9) The Mist

Remember when horror movies used to be -- y'know, scary? And remember when they used to have something to say? Stephen King and Frank Darabont do. First and foremost, The Mist is a massively entertaining horror flick, with a perfect blend of suspense and gross-out scares. That alone would have earned it serious consideration for this list. But it is also one of the year's slyest political commentaries. The film shows how vulnerable people can be when they're scared, how they'll believe anything -- especially when it's shrouded in religious fervor. When Marcia Gay Harden (underplaying for once) starts making "Christian" life altering/risking/taking decisions for everyone, based on her faith alone, whether they agree with her or not -- you realize we're living in The Mist right now. This is much more than a monster movie. Oh, and it's got the most deliciously noncommercial studio ending since Se7en.

8) The King of Kong

The best documentary of the year is also one of the sweetest and funniest movies of 2007. The doc focuses on down-on-his-luck hero Steve Wiebe's attempt to get his self-esteem back by becoming the world champion of Donkey Kong. His main competition is current record holder Billy Mitchell, one of the most magnificently hissable screen douchebags since Doyle Hargraves in Sling Blade. Kong starts like a Christopher Guest movie, and I laughed a lot at the ridiculousness of these video game obsessives. But then, ever-so-subtly, the laughter stopped and I found myself so caught up in Wiebe's struggle that I was pounding my fists and swearing at the screen. This is an incredibly inspirational ode to the value of being a good person in a world full of assholes.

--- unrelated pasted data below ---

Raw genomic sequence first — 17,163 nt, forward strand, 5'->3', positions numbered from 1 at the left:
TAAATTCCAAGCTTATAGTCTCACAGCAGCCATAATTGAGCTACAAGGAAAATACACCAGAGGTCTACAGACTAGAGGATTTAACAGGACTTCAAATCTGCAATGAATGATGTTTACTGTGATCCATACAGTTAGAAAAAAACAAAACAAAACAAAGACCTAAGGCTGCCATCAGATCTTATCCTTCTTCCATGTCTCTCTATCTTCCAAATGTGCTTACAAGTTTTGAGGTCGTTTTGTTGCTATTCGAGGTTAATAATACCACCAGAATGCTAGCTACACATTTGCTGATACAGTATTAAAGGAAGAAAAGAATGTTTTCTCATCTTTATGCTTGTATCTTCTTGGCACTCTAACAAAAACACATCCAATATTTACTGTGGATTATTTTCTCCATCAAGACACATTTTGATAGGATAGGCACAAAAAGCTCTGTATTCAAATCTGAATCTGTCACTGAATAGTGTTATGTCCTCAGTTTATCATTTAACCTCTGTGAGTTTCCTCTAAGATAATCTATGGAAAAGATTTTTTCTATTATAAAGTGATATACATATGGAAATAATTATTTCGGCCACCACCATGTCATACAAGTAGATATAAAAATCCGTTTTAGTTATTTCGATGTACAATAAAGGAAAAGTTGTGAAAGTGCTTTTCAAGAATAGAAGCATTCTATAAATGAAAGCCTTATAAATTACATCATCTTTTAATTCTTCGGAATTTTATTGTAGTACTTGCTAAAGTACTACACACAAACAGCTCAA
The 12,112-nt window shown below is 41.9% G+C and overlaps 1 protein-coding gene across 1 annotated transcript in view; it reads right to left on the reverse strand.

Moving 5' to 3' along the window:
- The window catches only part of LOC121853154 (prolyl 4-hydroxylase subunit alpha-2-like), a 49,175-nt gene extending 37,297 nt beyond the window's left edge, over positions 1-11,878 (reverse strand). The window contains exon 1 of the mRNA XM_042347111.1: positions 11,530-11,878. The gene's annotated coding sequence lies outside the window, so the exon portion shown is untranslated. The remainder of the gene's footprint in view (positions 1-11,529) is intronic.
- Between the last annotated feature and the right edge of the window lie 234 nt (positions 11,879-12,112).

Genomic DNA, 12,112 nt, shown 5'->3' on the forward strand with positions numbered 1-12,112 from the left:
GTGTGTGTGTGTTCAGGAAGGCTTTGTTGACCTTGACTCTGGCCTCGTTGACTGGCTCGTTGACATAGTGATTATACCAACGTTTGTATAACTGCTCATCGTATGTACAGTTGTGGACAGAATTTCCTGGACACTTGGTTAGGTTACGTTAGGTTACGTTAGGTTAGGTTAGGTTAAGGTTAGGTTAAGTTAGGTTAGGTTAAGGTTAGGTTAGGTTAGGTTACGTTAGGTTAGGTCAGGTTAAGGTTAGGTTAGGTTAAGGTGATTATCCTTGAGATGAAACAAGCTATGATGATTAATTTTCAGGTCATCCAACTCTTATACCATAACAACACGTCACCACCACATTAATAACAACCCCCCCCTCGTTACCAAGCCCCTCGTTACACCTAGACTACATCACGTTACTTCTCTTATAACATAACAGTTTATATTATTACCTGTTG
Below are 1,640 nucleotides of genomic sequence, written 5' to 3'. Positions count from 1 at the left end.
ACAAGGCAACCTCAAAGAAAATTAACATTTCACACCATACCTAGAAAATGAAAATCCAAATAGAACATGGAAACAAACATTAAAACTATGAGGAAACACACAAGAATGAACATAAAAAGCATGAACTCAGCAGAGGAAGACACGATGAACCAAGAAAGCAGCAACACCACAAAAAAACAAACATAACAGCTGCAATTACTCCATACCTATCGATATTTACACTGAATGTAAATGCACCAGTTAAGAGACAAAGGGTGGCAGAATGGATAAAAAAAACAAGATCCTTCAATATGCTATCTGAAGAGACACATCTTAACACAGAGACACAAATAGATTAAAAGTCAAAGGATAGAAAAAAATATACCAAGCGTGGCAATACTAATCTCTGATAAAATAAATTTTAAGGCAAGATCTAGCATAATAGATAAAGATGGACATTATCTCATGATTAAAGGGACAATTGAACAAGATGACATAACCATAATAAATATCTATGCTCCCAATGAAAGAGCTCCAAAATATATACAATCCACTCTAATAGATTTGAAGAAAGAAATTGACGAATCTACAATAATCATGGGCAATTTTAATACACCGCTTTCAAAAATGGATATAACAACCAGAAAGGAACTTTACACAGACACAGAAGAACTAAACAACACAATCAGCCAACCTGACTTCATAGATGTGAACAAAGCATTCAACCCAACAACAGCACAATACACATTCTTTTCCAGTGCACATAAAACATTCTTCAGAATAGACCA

7) The Lookout

The attention to character detail would have made this a fantastic drama even without the thriller aspects. The exhausting suspense would have made this a first-rate thriller even without the attention to character. The combination makes for a nearly perfect B-movie. Joseph Gordon-Levitt is fast becoming one of our finest young actors ("I have the money! I have the power!"). Jeff Daniels gives one of the cinema's only non-obnoxious "Blind Man" performances. Scott Frank, near the top of Hollywood's best working screenwriters, proves himself just as skilled behind the camera in this mesmerizing lost gem.

6) In the Valley of Elah


Unfairly lumped in with this year's bumper crop of lame Iraq movies, In the Valley of Elah is an important film in the exploration of what war does to soldiers and families. Admirably, it doesn't shove its IMPORTANCE in your face, and it's all the more effective for that reason. Elah is a refreshingly quiet and subdued film, and that's downright shocking considering it came from Paul Haggis, writer/director of Crash. It's a pretty gripping little mystery -- admittedly not without its contrivances -- that gradually reveals itself to be something much deeper. Tommy Lee Jones acted almost entirely with his sad eyes and gave his all-time best performance (which is high praise indeed) and the finest male performance of the year. Yes Oscar voters -- outstanding acting can be whispered and not screamed. If you didn't see this in theaters (and judging by the box office, that goes for just about everyone) save it to your Netflix queue immediately. It's Elah good.